Text corpora compliant to either DTABf or IDS-XCES gain the following benefits:

  • Texts can be stored in the repositories of the CLARIN-D service centres.

  • Texts are searchable via the search engines and the federated content search interface.

  • Texts can be made available through corpus analysis software like COSMAS II (IDS) or DDC (BBAW).

  • (HTML, TEI, text) views for web presentation can be generated automatically at the CLARIN-D service centres.

  • Texts can be converted automatically into TCF (see the section called “Interoperability and the Text Corpus Format”), the entry point for the CLARIN-D toolchains (see Chapter 8, Web services: Accessing and using linguistic tools). These conversion routines will be available by the end of 2012.

  • Metadata compliant to the CMDI metadata format can be provided (see Chapter 2, Metadata).

A full list of the commonalities and differences between IDS-XCES and DTABf as well as steps towards their unification is in preparation and will be made publicly available after completion.

There are types of corpora which are not covered by the TEI schemas described above, cases where even the TEI guidelines do not suffice, namely texts of computer-mediated communication (CMC). CMC is a genre which falls in between written and spoken communication. Some features of it are not yet expressed appropriately in the TEI guidelines. This concerns the macrostructural level of the documents (i.e. threads and logfiles) as well as microstructural elements (e.g. emoticons and addressing terms). In such a case we suggest extensions and modifications to the TEI guidelines. See [Beißwenger et al. 2012] for a detailed account of CMC spefic TEI customization.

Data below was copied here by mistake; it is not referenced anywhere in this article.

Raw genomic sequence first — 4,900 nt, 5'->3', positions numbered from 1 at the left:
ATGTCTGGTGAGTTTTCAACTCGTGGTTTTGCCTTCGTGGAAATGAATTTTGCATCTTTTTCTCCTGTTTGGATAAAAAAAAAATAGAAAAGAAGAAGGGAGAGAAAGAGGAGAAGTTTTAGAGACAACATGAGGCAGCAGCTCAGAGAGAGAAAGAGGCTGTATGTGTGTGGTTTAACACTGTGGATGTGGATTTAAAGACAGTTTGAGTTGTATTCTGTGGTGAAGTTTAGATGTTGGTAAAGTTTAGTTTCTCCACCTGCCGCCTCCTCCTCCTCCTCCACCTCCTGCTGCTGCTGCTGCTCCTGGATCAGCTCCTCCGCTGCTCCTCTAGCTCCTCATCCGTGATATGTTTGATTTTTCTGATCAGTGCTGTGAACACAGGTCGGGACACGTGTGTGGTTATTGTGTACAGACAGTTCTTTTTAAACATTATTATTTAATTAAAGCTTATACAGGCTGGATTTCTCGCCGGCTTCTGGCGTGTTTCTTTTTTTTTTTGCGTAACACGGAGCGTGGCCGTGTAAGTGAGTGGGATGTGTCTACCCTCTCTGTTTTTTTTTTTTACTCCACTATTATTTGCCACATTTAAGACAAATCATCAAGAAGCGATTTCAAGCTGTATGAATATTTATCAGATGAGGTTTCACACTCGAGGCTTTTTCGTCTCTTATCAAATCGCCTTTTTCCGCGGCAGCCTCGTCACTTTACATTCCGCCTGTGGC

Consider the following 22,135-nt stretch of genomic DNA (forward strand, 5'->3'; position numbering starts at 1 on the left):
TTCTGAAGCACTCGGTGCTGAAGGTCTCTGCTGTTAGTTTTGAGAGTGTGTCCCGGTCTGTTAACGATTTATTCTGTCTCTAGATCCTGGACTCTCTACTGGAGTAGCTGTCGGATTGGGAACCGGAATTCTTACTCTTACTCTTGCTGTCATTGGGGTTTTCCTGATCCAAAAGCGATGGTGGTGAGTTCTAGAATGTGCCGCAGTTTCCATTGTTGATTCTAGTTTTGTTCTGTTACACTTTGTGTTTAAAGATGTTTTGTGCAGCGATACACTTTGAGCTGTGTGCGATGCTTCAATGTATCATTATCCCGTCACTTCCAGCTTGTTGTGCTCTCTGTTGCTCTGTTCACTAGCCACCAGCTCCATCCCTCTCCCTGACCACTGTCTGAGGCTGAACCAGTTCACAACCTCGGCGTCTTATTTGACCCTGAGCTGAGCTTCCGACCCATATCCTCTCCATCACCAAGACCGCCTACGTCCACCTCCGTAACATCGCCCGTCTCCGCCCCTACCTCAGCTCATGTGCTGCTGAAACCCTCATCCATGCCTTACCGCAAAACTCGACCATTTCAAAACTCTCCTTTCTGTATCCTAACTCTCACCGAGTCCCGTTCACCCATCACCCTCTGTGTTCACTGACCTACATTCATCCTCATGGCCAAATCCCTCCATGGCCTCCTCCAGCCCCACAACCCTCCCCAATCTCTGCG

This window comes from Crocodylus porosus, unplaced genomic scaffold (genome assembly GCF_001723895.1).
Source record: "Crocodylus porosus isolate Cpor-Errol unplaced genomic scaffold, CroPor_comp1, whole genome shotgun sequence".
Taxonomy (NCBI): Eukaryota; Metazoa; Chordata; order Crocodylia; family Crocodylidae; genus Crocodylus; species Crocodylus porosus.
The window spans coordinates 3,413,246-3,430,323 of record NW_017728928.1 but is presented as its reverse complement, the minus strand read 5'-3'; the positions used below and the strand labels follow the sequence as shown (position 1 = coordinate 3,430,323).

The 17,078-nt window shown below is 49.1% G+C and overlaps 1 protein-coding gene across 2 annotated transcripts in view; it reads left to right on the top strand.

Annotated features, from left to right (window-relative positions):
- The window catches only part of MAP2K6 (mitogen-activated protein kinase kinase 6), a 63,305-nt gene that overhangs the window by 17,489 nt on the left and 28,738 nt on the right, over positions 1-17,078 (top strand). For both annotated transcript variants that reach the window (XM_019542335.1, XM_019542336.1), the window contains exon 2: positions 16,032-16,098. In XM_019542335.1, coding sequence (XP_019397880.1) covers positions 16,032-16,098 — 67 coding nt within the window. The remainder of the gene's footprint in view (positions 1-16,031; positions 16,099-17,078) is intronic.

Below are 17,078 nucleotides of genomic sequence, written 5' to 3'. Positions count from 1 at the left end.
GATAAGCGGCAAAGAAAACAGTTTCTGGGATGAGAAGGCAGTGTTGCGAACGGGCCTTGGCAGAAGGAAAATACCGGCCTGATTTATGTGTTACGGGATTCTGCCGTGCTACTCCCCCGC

The recommended metadata format is CMDI. Data in CMDI format can be directly made available through the CLARIN-D infrastructure. For a detailed description of the CMDI framework see Chapter 2, Metadata.

Editing tools provided within CLARIN help with the specification of CMDI-formats that are suitable for the necessities of certain projects. However, to reduce the effort of preparing new CMDI formats for individual projects, it is planned to provide services that help with the provision of CMDI metadata for texts encoded according to DTABf or IDS-XCES. Future plans foresee the provision of a web form within CLARIN-D, where metadata can be recorded and subsequently exported in a structured way according to the DTABf and IDS-XCES metadata headers, or CMDI. In addition, conversion routines will be provided, which allow for the conversion of DTABf and IDS-XCES metadata into CMDI.

For a suitable integration into the CLARIN-D infrastructure text corpora should be provided with an explicit statement of intellectual property rights and terms and restrictions of usage. This is typically documented through a license. See Chapter 4, Access to resources and tools – technical and legal issues for more information on legal aspects in corpus distribution.

The annotation of the text structure should be based on the P5 guidelines of the TEI. The recommended text corpus format is the unified document scheme currently developed within CLARIN-D. Until the finalization of this annotation scheme we recommend to use either DTABf or IDS-XCES. For both original formats lossless converters will be supplied.

The use of any of these three formats assures the interoperability of corpus texts on several levels: full text search, web display of the texts and the possibility to process the texts by the CLARIN-D tool chain. Some examples of corpora already integrated into the CLARIN-D infrastructure can be found on the DTA website.